The Practical Mac

Gone in 60 Nanoseconds

- 2002.08.13 - Tip Jar

Over the last week or so, you have undoubtedly read of the frightening incident wherein the publisher of this site, Dan Knight, had his business PayPal account hijacked and cleaned out - and his bank account along with it. For those of us who regularly transact business on the Internet, this is a chilling story. Perhaps even more troubling is the fact that Dan took all the precautions and did everything right, but Low End Mac still got robbed.

PayPal is essentially a bank in every aspect except the one that matters: legally. It is an electronic clearinghouse, used primarily by buyers and sellers exchanging funds in online auctions. Buyers can use a credit card at PayPal to pay for their purchases, and PayPal sends the money on to the seller, less a small service charge.

This enables sellers to accept credit card payments without going through the hassle of setting up a merchant account with a bank. It is especially helpful to the low-volume, occasional auction seller.

Since it is not officially classified as a bank, PayPal is not subject to most banking regulations. These non-applicable regulations would otherwise offer consumers a measure of protection from fraudulent transactions. While PayPal is very convenient and fills a very important niche in the online community, it is not without its hazards.

Logging in to a PayPal account requires two items: the email address registered to the account and the password. Once logged in, the user has free reign to change the account information in any way, including changing the email address. In Dan's case, the thief correctly guessed the account's email address [it's posted on the site to facilitate donations - dk] and password. Once in, he changed the email address to his own and started transferring money to himself. When the PayPal account ran out of funds, PayPal automatically debited Cobweb Publishing's linked bank account until it, too, was emptied.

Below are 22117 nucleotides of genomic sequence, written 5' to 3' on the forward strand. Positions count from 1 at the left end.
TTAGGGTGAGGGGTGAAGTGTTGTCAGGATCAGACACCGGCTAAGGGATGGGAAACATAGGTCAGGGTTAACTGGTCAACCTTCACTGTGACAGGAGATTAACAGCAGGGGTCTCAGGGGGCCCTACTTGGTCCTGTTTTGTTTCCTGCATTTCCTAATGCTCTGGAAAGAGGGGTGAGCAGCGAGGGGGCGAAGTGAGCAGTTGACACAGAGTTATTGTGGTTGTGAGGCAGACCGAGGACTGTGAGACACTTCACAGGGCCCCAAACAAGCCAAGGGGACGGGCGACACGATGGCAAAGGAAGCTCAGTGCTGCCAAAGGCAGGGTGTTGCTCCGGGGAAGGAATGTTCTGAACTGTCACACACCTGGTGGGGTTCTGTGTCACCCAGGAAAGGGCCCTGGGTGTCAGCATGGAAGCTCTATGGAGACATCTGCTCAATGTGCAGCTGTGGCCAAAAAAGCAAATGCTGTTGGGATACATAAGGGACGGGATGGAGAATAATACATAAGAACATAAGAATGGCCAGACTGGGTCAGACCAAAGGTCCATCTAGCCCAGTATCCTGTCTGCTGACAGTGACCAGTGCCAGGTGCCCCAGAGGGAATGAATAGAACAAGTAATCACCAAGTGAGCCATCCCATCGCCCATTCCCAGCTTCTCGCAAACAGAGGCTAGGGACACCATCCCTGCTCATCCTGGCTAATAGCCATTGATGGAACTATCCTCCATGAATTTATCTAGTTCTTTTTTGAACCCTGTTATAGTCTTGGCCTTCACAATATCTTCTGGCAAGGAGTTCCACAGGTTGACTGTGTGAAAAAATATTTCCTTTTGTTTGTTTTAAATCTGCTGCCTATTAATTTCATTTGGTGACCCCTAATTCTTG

In order to be "verified" with PayPal, you have to provide a valid bank account. This account is linked to your PayPal account, enabling money to be transferred between the bank and PayPal. Although it is not strictly required, failing to provide this information severely restricts your use of PayPal.

With none of the government-mandated safeguards of a bank or credit card in place, Cobweb Publishing, the publisher of Low End Mac, is out somewhere in the neighborhood of $1,500. Unlike a credit card, where questionable transactions are usually reversed until everything is sorted out, Cobweb Publishing has lost use of their own money until they can prove fraud. Conceivably, the money could be gone for good. Guilty until proven innocent.

Here are some precautions that all PayPal users should take:

  1. Set up an email account that is used only for PayPal. Although this is far from foolproof, it will at least give a potential thief another hoop to jump through.
  2. Choose a password that contains letters, numbers, and symbols (!,#%&, etc.). Don't use words found in the dictionary. Password-cracking programs will figure those out in minutes. The harder the password is to guess, the better. As Dan's case illustrates, however, this is still no guarantee.